Remember this video?
A few weeks ago we used it to demonstrate that facial expressions can disrupt the perceptual system in fundamental ways. Actually, because we could only show a few short clips, we weren’t able to duplicate the research results found by John Eastwood, Daniel Smilek, and Philip Merikle. But in their, more comprehensive study, although viewers were instructed only to count “upturned arcs” or “downturned arcs,” when those arcs formed “faces” with negative expressions, people counted the arcs slower and less accurately.
But how exactly do facial expressions disrupt the perceptual system? Is it something automatic and irreversible? Or can we create a situation where facial expression doesn’t matter?
A new team, again led by Eastwood, tackled this question with three ingenious experiments. In the first experiment, volunteers were shown dozens of movies like the one above, and again asked to count upturned and downturned arcs. But this time, there was a critical difference. In half the movies, the arcs they were supposed to count were colored red, while the other arcs were gray, like this:
The other movies were just like the example above, with no color difference in the arcs. Did coloring the arcs have an impact? Here are the results:
Clearly, coloring the arcs speeds up reaction time dramatically, but the important thing to notice is difference between positive and negative faces in each type of display. When all the arcs were the same color, viewers were significantly slower to count the arcs in negative faces. When the arcs-to-be-counted were colored red, the handicap of the negative faces disappeared. The same was true with errors: viewers made significantly more mistakes with negative faces when all the arcs were colored the same, but not when the arcs-to-be-counted were colored red.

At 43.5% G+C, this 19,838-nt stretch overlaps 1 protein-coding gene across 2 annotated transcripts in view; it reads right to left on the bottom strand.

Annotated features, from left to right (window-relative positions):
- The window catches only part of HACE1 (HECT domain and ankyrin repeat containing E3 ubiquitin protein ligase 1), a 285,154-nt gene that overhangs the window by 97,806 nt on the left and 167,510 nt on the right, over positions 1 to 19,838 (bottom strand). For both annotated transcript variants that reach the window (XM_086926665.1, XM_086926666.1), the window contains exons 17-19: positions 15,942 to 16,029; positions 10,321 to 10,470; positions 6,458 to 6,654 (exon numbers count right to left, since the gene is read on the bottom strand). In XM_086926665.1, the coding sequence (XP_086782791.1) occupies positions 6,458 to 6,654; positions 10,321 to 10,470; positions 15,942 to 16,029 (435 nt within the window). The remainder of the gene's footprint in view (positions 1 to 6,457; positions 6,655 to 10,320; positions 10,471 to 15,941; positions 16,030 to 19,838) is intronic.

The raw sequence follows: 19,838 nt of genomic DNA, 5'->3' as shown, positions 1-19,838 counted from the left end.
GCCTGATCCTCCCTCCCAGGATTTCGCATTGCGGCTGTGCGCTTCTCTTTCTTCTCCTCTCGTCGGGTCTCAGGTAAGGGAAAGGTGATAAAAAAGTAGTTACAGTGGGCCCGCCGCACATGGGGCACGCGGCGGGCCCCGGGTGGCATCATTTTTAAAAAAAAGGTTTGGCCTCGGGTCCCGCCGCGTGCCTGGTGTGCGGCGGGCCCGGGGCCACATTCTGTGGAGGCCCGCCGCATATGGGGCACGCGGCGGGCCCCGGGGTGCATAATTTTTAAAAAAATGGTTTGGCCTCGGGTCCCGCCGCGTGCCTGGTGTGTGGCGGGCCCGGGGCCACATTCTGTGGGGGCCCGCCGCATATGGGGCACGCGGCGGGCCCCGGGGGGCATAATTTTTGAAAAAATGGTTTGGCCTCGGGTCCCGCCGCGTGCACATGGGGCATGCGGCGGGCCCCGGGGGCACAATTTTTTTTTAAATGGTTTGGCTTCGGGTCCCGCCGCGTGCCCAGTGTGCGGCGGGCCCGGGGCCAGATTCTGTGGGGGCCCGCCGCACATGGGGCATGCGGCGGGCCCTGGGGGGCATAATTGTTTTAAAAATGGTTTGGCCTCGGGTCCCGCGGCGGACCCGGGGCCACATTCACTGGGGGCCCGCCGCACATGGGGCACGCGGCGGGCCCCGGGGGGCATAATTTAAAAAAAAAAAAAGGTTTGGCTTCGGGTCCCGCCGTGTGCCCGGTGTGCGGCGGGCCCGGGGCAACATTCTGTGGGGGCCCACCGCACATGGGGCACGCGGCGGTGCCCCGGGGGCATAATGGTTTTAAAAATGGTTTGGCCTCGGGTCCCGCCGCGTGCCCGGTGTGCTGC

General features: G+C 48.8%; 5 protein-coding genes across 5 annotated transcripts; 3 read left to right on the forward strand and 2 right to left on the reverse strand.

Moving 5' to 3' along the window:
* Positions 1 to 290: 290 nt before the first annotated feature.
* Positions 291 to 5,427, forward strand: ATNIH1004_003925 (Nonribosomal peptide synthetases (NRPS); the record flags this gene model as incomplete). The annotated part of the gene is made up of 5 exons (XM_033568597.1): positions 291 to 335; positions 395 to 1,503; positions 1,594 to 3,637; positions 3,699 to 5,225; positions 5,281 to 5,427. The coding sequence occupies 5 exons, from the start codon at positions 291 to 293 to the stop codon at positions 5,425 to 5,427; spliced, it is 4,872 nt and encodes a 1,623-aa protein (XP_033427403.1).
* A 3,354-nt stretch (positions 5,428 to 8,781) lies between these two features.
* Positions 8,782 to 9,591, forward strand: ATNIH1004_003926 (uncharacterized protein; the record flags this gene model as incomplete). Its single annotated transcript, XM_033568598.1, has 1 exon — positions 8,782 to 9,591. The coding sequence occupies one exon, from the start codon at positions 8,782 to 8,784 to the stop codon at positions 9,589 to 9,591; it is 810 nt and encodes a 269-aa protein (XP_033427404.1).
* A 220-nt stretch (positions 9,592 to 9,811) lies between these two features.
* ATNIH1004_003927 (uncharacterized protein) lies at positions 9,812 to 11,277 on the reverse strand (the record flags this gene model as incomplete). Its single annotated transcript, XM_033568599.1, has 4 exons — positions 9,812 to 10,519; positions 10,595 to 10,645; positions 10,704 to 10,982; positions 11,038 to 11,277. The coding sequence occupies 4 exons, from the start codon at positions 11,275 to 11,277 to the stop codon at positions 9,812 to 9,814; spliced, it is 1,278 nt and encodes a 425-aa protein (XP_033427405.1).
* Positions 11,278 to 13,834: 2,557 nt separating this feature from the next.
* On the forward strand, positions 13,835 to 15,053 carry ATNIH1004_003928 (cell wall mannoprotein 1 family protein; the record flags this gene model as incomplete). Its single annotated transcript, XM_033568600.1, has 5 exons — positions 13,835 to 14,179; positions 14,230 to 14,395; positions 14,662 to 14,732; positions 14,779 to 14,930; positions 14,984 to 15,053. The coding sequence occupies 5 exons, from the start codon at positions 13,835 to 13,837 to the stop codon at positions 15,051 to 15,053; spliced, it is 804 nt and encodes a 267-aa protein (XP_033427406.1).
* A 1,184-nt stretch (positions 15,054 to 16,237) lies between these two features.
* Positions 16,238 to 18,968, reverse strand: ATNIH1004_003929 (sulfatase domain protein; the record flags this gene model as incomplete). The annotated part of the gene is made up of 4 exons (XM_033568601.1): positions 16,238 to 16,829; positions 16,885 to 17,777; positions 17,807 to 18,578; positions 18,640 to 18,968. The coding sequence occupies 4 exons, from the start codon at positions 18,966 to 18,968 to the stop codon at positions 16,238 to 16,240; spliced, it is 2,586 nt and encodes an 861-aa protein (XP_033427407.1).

But it’s possible that seeing negative faces doesn’t slow visual processing — perhaps it only slows physical reaction time. So in a second experiment, the faces were only displayed for 500 milliseconds (this is actually more like our example above), instead of remaining onscreen until viewers responded. This way the factor of response time wasn’t measure at all. But once again, viewers made significantly more mistakes with negative faces when the all arcs were colored the same, but not when the arcs-to-be-counted were colored red.
So if coloring the arcs-to-be-counted eliminates the effect of the negative face, is there any situation where a negative face trumps the color of the arcs? In their final experiment, the researchers clumped the arcs in groups of three, like this:
This time, viewers were asked to count groups of arcs — either upturned or downturned. As before, half the time the groups-to-be-counted were colored red, and half the time they were all the same color. Here are the results:
This time, negative faces slowed counting in both cases, whether or not the groups-to-be-counted were colored differently. The difference, the researchers say, is that now viewers were perceiving the arcs as groups, rather than individual parts. Coloring the arcs doesn’t help viewers to focus in on single parts that may or may not be relevant to the facial expression the arcs convey. In this case, negative faces are distracting no matter whether or not they are colored to be more prominent.
John Eastwood, Alexandra Frischen, Michael Reynolds, Cory Gerritsen, Matthew Dubins, Daniel Smilek (2008). Do emotionally expressive faces automatically capture attention? Evidence from global-local interference. Visual Cognition, 16 (2), 248-261 DOI: 10.1080/13506280701434383